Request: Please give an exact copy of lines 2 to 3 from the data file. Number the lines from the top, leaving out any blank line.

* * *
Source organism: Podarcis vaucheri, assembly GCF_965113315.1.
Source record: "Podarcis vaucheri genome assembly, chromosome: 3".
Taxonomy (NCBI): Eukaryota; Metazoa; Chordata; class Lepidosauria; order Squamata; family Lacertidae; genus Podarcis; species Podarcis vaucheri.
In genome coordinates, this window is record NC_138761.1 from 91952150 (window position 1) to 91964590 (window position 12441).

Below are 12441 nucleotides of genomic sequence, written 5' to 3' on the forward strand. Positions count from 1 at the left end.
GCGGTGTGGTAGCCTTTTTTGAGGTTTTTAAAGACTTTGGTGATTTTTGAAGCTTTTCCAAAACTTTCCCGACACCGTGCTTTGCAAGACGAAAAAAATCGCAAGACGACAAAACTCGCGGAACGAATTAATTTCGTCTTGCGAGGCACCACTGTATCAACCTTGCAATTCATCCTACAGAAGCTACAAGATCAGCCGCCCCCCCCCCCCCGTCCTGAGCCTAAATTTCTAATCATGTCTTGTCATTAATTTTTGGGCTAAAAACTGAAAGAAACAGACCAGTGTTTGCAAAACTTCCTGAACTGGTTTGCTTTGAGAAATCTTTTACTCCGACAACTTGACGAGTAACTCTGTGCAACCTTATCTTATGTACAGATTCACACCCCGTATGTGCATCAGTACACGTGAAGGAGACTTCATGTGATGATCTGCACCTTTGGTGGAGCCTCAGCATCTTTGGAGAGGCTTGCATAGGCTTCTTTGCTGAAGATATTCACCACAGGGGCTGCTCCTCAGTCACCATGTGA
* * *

Source record: "Podarcis vaucheri genome assembly, chromosome: 3".
Taxonomy (NCBI): Eukaryota; Metazoa; Chordata; class Lepidosauria; order Squamata; family Lacertidae; genus Podarcis; species Podarcis vaucheri.